By Bob Groeneveld/Langley Advance Times
The windows of the Rotary Interpretive Centre offer views of all the various elements of the Derek Doubleday Arboretum come together, just as the whole project has been a coming-together of Langley’s communities.
Indeed, from the start, the interpretive centre, itself, has been one of those elements.
When the Doubleday Arboretum was first conceived as a showplace for the natural beauty of Langley’s plants, and for those gifted to community, the original concept included a building – “but not much detail,” said Les Clay, a longtime nurseryman, Rotarian, and community supporter.
The whole idea started while Clay was being recognized as Langley’s Senior of the Year in 2007.
He and both Langley mayors at the time were sitting in Langley City Park, admiring some shrubs he had donated to the City, and Langley City Mayor Marlene Grinnell said it was too bad there was no suitable place to show them off.
At the next Langley Rotary meeting, Clay remembers, Eric Bysouth took up the cause. He talked to Township Mayor Kurt Alberts, and they got a number of interested parties together.
Bill Lindahl, then the Township’s manager of parks and recreation, was assigned to liaise between Rotary, Trinity Western University, Langley Garden Club, Langley Field Naturalists, and others.
“It was as broad a group as we could make it,” Lindahl recalls.
The various stakeholders met over the course of a year to come up with a concept plan.
As the Doubleday Arboretum began to take shape, with gardens and pathways radiating out, ideas kept coming in to give shape to the interpretive building that would stand at its centre.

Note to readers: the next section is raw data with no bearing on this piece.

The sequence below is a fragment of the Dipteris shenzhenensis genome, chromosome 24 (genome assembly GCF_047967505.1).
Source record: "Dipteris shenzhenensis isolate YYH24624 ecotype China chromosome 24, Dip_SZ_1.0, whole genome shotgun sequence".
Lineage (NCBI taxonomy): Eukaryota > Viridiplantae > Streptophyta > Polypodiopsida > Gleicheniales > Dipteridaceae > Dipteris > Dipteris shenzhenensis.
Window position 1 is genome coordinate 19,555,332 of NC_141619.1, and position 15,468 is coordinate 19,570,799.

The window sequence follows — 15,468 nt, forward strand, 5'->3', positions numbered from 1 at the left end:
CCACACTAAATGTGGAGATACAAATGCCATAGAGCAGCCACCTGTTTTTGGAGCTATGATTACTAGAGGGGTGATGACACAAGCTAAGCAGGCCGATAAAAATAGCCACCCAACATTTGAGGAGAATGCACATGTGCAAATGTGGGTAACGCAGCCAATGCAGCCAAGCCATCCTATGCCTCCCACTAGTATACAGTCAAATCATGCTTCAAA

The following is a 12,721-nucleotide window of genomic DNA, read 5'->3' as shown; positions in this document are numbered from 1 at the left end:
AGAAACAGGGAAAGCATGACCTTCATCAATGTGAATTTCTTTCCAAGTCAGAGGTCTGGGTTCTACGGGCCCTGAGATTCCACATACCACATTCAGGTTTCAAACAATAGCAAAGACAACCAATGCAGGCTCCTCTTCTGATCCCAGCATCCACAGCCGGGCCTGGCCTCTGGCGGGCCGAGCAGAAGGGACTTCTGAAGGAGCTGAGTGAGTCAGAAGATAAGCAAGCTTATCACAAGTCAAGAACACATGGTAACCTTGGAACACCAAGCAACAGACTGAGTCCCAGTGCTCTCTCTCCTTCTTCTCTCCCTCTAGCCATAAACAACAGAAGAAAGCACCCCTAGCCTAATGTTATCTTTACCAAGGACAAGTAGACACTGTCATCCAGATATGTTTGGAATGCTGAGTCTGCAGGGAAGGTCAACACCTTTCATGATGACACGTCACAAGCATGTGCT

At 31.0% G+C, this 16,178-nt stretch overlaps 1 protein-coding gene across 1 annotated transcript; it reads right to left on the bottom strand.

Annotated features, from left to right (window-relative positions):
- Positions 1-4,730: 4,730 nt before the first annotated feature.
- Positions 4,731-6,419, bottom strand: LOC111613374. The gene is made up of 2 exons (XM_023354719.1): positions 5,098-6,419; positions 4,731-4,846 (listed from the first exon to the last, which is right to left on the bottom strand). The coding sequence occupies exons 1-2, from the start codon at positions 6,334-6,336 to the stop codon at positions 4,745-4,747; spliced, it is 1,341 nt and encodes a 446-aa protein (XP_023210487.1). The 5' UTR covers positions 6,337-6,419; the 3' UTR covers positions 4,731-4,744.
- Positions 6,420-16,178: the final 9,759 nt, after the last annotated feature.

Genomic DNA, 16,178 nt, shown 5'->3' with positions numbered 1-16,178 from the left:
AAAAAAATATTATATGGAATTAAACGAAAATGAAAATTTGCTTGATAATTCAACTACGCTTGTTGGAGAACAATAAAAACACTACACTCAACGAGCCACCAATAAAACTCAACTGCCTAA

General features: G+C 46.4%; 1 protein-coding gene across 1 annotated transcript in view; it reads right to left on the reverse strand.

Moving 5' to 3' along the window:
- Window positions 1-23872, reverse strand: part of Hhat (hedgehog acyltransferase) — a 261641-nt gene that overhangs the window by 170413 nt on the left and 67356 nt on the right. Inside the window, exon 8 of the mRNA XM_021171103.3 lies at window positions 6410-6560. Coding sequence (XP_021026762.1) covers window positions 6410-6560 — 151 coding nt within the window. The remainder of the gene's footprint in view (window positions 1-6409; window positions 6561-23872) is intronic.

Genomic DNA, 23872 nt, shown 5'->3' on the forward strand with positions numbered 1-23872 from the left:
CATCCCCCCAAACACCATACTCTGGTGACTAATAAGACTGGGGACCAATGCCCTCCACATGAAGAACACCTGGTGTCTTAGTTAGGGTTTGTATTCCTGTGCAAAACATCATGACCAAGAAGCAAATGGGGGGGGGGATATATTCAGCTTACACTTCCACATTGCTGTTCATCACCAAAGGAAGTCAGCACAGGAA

Another Rotarian, David Truman, had seen “something suitable” in a provincial park up the Sunshine Coast, Clay recalls, and so a group of Rotarians set out to investigate – and what they saw pleased them.
Work began with a $250,000 pledge from the Rotary Club of Langley. Other local clubs joined in, and Langley Township matched the Rotary funds.
Throw in countless hours of volunteer labour and further donations, like the $27,000 worth of windows, and Lindahl estimates that the building that has become a showpiece of its own at the centre of the Doubleday Arboretum is worth about a million dollars.
The new Rotary Interpretive Centre, at 21177 Fraser Highway, in the Arboretum nestled between Langley Airport and the Nicomekl River, will be officially opened at noon on Saturday, June 22.
The building will be open to public tours. Visitors can park at St. Andrew’s Anglican Church, 20955 Old Yale Road, and shuttle service will be provided.
“One of the primary functions of the park is to educate people about the vast array of cultural and environmental uses for plants,” explained Al Neufeld, deputy director of public spaces and community initiatives for the Township. “The Arboretum’s new Rotary Interpretive Centre will serve as a focal point for these activities, while celebrating the beauty and versatility of wood as a building material and demonstrating sustainable design.”
The facility will also serve visitors to the Arboretum and the general public with restrooms, bookable meeting space, and a kitchenette.